Another challenge is rain. Heavy rain can wash away a blood trail within an hour or sooner. I’ve recovered deer in the rain, but they were lethal shots and I started tracking immediately after the animal left my sight. Another misconception is that tracking in snow is easy. Actually it can be more challenging. In soft fresh snow, the hot blood coming from the deer melts right through the snow and doesn’t leave a visible trail. If the snow is old and crusted over, then the blood will spatter on top and yes, that is much easier to follow. But fresh soft snow makes it more challenging. The advantage is that the tracks make it a lot easier to trail the deer, provided it doesn’t join a herd or even 2 or 3 more deer.

Having killed close to 80 deer in my life, I’m not sure if any of them have left the same kind of blood trail. To become an expert tracker, you need to put on your CSI hat and treat your blood trail like a crime scene. By studying the blood trail of every deer that you harvest, you will become more proficient at recognizing the lethality of your shot before you find the animal. This can be a huge factor in determining if you do indeed have a good lethal hit and knowing the animal isn’t far, or knowing that you have a bad hit, and it’s time to back off and not push the animal.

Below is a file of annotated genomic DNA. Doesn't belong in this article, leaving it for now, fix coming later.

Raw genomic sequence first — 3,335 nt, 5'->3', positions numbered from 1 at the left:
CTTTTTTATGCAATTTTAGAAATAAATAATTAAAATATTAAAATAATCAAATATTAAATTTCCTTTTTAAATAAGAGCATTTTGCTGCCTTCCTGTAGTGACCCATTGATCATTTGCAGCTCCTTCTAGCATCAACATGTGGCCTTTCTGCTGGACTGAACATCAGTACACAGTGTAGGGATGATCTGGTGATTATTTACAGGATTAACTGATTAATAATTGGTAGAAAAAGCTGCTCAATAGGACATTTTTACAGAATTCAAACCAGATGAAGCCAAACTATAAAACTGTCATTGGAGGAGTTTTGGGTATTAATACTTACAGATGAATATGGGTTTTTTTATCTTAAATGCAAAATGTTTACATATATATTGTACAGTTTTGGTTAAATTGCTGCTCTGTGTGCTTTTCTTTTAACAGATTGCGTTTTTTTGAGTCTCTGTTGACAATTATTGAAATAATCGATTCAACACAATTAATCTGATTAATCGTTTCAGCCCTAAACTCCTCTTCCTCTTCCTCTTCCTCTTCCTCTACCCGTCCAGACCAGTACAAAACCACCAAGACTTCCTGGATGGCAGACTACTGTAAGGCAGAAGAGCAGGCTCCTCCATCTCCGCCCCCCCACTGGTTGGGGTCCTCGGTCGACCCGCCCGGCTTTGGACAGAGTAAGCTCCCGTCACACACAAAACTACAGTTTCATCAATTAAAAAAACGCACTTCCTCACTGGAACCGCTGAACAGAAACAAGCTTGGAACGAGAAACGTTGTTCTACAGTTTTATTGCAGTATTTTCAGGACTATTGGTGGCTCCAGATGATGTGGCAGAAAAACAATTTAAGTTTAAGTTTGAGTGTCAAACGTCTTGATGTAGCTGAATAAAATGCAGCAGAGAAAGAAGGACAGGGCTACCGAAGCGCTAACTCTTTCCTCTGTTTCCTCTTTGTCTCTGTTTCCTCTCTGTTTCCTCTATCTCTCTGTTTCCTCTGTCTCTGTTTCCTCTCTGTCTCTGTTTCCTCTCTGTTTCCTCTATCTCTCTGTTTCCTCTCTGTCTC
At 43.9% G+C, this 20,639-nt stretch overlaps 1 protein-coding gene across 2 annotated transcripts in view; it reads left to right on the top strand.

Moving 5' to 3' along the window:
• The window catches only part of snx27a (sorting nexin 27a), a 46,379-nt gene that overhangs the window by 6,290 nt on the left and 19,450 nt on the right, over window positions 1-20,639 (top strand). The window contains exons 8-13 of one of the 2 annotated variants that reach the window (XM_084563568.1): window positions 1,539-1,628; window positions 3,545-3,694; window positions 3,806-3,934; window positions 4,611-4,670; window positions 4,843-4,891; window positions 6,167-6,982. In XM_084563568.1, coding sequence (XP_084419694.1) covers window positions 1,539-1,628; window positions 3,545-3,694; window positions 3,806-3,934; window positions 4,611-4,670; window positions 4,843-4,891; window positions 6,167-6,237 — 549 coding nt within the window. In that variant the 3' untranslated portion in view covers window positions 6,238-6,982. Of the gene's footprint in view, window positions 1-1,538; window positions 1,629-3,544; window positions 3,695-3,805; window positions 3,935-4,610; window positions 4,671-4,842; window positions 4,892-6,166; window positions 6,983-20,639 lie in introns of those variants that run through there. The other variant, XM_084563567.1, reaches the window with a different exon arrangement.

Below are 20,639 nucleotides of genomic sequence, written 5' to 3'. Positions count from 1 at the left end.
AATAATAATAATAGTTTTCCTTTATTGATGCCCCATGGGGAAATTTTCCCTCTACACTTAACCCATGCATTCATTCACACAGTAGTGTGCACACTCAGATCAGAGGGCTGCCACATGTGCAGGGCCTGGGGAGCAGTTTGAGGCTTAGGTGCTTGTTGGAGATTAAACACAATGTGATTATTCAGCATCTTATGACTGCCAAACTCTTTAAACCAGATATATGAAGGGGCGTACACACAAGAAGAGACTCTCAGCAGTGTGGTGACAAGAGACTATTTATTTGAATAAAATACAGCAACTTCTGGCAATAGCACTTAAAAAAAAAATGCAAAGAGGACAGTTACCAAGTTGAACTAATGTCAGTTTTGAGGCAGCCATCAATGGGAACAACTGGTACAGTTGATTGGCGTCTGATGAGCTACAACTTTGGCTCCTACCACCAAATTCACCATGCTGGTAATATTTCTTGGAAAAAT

Lastly, the good old “wait 20 minutes before tracking your deer” rule is still the golden rule. It gives the deer time to expire and it gives you the time to calm down from the adrenaline rush and focus on the task at hand. Practice these tactics and you will ultimately become a better tracker and put more meat in the freezer.

Recovering your game is not only ethical, it’s an obligation. Not trying to find a wounded animal is known as “wanton waste” and is actually illegal in many states. But you owe it to that animal, and yourself as a steward of the outdoors, to do everything in your power to recover each and every animal that you hit while hunting. If you don’t know how to track, trail, and recover deer, you have no business in the woods. If you hunt long enough, you will most likely wound a deer and not recover it. Hopefully that never happens and it should be the goal of every hunter to never have that happen. It’s wounded (and not recovered) deer that give anti-hunters ample reason to argue against hunting. So it’s our duty to strive to find every animal.

Here’s a video of me tracking down a heart-shot doe. With a gaping wound, she gushed out a massive amount of blood with every heart pump, or about every 5 feet, which is typical when you get a good heart shot on a deer. A heart-shot deer will expire in roughly 8-15 seconds, so they often will cover as much ground as they can before succumbing to death, usually that’s within 100 yards. WARNING! This is graphic, do not watch this if you can’t handle the sight of blood.